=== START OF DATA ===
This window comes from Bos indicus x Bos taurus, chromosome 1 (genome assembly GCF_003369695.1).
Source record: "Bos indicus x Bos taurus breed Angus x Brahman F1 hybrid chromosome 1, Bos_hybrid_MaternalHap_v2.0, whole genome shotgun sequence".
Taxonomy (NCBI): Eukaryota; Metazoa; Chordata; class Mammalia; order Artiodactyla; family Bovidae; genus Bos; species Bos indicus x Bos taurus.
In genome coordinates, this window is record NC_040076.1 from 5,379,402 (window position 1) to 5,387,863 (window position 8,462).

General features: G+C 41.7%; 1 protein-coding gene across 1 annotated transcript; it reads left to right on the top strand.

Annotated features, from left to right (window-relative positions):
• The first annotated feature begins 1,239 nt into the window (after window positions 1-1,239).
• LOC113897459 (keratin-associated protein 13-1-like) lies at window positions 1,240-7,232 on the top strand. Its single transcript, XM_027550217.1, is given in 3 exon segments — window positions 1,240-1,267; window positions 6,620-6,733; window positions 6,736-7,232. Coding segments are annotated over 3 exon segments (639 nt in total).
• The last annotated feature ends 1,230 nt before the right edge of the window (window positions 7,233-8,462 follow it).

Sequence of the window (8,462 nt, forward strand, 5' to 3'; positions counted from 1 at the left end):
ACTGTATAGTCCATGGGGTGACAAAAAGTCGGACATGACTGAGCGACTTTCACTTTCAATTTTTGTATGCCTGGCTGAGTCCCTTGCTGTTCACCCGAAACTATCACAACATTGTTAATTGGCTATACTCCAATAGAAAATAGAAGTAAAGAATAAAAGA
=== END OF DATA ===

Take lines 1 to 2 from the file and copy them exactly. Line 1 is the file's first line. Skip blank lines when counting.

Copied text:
This window comes from Bos indicus x Bos taurus, chromosome 1 (genome assembly GCF_003369695.1).
Source record: "Bos indicus x Bos taurus breed Angus x Brahman F1 hybrid chromosome 1, Bos_hybrid_MaternalHap_v2.0, whole genome shotgun sequence".